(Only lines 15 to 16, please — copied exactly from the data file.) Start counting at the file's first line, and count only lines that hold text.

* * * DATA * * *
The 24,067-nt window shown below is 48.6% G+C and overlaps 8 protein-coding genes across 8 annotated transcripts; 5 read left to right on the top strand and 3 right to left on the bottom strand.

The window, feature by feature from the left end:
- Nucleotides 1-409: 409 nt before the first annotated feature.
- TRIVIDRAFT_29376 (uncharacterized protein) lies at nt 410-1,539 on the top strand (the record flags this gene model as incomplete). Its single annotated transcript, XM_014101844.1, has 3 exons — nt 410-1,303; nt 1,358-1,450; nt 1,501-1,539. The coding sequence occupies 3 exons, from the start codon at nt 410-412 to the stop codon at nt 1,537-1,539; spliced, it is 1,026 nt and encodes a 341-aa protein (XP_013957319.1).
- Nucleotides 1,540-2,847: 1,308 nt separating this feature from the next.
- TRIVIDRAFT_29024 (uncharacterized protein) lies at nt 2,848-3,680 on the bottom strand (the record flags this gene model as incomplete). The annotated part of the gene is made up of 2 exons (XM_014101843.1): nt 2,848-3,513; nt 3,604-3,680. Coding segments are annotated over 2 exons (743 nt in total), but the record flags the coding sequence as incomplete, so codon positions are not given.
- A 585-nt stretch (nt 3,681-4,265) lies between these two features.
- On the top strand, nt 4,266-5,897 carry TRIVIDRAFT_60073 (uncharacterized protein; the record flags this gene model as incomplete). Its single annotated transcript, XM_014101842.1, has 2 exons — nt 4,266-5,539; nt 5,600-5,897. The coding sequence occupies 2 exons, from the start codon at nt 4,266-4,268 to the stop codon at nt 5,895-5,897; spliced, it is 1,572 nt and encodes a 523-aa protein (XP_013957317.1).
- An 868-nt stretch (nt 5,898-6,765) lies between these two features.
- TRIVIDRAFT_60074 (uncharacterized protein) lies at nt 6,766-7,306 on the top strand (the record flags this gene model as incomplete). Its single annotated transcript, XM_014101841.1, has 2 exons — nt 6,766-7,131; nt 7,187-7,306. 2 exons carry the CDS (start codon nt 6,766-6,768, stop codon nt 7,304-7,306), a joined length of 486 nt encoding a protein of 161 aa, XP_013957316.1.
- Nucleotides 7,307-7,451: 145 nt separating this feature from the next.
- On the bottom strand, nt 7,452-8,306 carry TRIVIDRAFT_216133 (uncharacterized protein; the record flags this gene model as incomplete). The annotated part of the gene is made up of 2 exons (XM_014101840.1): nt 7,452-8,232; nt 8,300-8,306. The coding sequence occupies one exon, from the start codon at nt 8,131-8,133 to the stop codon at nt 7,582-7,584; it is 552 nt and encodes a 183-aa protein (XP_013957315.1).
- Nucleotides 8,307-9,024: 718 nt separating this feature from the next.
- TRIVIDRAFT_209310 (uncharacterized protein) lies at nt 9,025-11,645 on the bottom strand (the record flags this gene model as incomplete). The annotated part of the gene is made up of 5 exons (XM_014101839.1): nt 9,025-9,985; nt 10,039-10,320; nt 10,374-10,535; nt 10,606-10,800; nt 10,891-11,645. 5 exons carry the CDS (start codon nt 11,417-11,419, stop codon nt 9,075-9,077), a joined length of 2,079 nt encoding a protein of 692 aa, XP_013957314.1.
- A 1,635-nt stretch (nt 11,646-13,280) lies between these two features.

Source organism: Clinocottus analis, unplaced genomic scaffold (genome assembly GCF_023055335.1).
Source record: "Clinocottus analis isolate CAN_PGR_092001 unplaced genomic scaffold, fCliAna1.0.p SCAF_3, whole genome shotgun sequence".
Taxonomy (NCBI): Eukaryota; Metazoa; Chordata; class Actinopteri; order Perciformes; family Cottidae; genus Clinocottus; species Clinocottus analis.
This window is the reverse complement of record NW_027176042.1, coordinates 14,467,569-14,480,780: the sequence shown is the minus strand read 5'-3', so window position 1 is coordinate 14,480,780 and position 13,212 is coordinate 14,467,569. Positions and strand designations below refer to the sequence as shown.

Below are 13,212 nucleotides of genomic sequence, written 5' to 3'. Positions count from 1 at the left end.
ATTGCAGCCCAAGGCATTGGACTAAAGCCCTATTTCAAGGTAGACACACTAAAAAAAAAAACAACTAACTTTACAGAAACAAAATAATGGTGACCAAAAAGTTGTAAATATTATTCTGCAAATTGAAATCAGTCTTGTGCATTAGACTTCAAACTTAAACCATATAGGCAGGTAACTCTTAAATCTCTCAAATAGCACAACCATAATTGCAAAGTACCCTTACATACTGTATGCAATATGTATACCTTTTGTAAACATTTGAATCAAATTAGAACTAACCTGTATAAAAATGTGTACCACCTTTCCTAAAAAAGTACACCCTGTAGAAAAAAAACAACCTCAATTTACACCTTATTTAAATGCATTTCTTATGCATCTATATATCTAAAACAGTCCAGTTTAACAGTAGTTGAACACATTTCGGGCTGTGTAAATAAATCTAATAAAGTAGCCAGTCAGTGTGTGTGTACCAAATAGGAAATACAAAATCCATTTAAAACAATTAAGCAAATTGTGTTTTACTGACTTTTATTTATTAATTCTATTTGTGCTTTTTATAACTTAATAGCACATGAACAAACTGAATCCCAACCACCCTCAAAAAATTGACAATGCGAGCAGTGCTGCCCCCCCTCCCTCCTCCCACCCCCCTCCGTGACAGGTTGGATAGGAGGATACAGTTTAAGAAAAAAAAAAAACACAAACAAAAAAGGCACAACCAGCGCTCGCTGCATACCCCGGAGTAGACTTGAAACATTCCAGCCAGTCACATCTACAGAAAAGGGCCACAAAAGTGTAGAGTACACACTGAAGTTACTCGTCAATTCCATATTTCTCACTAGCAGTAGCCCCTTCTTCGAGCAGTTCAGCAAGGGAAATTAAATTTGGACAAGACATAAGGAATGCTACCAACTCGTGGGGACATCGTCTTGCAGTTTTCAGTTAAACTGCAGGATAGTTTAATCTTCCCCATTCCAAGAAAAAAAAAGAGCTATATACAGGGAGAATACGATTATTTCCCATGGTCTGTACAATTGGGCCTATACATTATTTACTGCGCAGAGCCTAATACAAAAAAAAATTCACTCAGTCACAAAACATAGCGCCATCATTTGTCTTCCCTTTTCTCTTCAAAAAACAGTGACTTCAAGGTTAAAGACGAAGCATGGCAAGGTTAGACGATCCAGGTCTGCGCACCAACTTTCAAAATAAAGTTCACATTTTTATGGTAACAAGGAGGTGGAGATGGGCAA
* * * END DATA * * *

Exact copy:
- A 1,635-nt stretch (nt 11,646-13,280) lies between these two features.

Source organism: Clinocottus analis, unplaced genomic scaffold (genome assembly GCF_023055335.1).